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Lead exposure costs Bangladesh $15.9 bn a year

  • Published at 05:42 pm June 1st, 2016
  • Last updated at 07:12 pm June 1st, 2016
Lead exposure costs Bangladesh $15.9 bn a year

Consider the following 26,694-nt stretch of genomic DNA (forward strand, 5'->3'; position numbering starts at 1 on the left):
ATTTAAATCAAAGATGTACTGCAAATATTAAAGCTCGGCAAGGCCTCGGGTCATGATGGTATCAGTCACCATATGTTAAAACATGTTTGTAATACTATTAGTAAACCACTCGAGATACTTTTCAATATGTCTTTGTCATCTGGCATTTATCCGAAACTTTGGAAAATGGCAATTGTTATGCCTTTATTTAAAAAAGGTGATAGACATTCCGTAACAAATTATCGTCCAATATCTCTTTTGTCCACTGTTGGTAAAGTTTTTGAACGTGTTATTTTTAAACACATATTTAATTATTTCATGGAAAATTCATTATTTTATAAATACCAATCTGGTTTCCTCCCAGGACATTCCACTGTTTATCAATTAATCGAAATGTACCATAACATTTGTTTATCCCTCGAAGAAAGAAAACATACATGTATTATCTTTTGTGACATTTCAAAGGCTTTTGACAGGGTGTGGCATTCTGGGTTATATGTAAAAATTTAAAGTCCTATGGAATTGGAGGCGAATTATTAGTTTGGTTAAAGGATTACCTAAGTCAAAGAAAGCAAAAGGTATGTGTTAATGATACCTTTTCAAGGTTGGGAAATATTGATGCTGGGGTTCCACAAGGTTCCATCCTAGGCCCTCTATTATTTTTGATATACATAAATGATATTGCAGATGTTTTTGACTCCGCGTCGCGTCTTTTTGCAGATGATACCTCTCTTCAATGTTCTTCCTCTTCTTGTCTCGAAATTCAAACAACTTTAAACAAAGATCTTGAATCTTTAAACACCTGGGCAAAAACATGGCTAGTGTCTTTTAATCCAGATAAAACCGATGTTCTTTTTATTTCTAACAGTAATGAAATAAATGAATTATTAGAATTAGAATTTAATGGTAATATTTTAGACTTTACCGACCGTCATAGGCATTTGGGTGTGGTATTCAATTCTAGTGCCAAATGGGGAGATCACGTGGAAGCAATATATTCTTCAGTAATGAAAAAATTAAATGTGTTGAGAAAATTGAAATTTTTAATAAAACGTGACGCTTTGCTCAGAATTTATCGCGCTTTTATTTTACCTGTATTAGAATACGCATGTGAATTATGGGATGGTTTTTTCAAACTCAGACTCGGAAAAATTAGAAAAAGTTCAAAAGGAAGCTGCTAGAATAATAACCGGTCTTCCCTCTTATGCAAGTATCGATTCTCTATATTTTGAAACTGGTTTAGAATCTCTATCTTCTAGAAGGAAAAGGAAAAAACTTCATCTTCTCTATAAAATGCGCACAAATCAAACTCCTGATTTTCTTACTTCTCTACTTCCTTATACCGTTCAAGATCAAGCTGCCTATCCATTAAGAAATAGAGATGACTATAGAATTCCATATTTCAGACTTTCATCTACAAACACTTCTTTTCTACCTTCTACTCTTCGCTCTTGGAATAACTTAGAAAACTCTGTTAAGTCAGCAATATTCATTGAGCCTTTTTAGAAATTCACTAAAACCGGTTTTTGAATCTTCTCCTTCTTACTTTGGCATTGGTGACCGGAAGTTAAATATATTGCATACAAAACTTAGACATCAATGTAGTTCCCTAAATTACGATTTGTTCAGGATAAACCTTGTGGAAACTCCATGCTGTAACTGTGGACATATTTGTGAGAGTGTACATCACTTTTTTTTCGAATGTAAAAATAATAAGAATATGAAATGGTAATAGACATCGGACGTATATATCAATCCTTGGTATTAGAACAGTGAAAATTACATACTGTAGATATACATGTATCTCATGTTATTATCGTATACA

Lead exposure costs Bangladesh $15.9 billion annually and this cost exceeds the amount Bangladesh receives in development aid annually, said a study. The study, Economic Costs of Childhood Lead Exposure in Low- and Middle-Income Countries, developed by Department of Pediatrics at the New York University (NYU) School of Medicine, was released yesterday at the United Nations Environment Assembly meeting being held in Nairobi, Kenya. The NYU researchers said: “One of the most important things we can do to decrease children's exposure to lead in LMICs (low- and middle-income countries) is to ensure lead is no longer used in household paint and other paints to which children may be exposed (such as paints on playground equipment).” Researchers on the study assessed the neuro-developmental impacts of lead, assessed as decrements in IQ caused by lead and how those reductions translated into decreases in lifetime earning potential, assessed as lost lifetime economic productivity (LEP). While this had been done for developed countries, for LMICs the researchers adopted a different method because of the lack of data on blood lead levels (BLLs). For countries where BLL data were not available, they developed a regression model to predict mean BLLs in children. From this, the researchers estimated IQ loss for each country over a range of BLLs, the percent lost LEP per IQ point, and the total lost LEP in the countries. [caption id="attachment_3062" align="alignright" width="300"]A study by Bangladesh Agricultural University in 2015 found that cadmium, arsenic, mercury and lead were present in high levels in everyday food due to water and soil pollution from industrial effluents, phosphatic fertilisers and the burning of fossil fuels. Cartoon by: Syed Rashad Imam Tanmoy. A study by Bangladesh Agricultural University in 2015 found that cadmium, arsenic, mercury and lead were present in high levels in everyday food due to water and soil pollution from industrial effluents, phosphatic fertilisers and the burning of fossil fuels. Cartoon by: Syed Rashad Imam Tanmoy.[/caption] According to the World Health Organisation, there is no known safe blood lead concentration. When a young child is exposed to lead, the harm to their nervous system makes it more likely that the child will have difficulties in school and engage in impulsive and violent behavior. Lead exposure in young children is also linked to increased rates of hyperactivity, inattentiveness, failure to graduate from high school, conduct disorder, juvenile delinquency, drug use and incarceration. “Children developing brains are permanently harmed by exposure to lead. One key impact is reduction in IQ score, which is correlated with decreases in lifetime earning potential. For the nation as a whole population-wide reductions in IQ means greater social costs and reduced intellectual capital, and other factors that adversely impact Bangladesh’s economy, as the NYU map clearly shows,” said Shahriar Hossain, secretary general of Environment and Social Development Organization (ESDO), told the Dhaka Tribune. ESDO carried out a study between 2011 and 2014 analysing the lead content in paints sold in Bangladesh, the findings of which was released as a 'National Report on Lead in New Enamel Household Paints of Bangladesh,' That study found that most paint companies in Bangladesh sold paints with high lead levels. Some were large regional companies that had already phased out lead paint in other countries. By 2013, however, leading paint brands in Bangladesh with major market share had largely stopped producing paints containing more than 600 parts per million (ppm) lead. And by 2015, based on ESDO’s most recent paint analysis, all paint from brands representing 84% of market share contained less than 90 ppm lead and would comply with the most stringent paint regulation anywhere in the world. “The research and the map released clearly demonstrate that lead exposure greatly erodes the gains from development aid and that sustainable development will be severely hindered as long as childhood exposure to lead continues,” Hossain said. Worldwide the cost of lead exposure, according to the NYU research, is $977 billion international dollars with economic losses equal to: $134.7 billion in Africa (4.03% of gross domestic product (GDP) in that region); $142.3 billion in Latin America and the Caribbean (2.04% of GDP in that region), and $699.9 billion in Asia (1.88% of GDP in that region).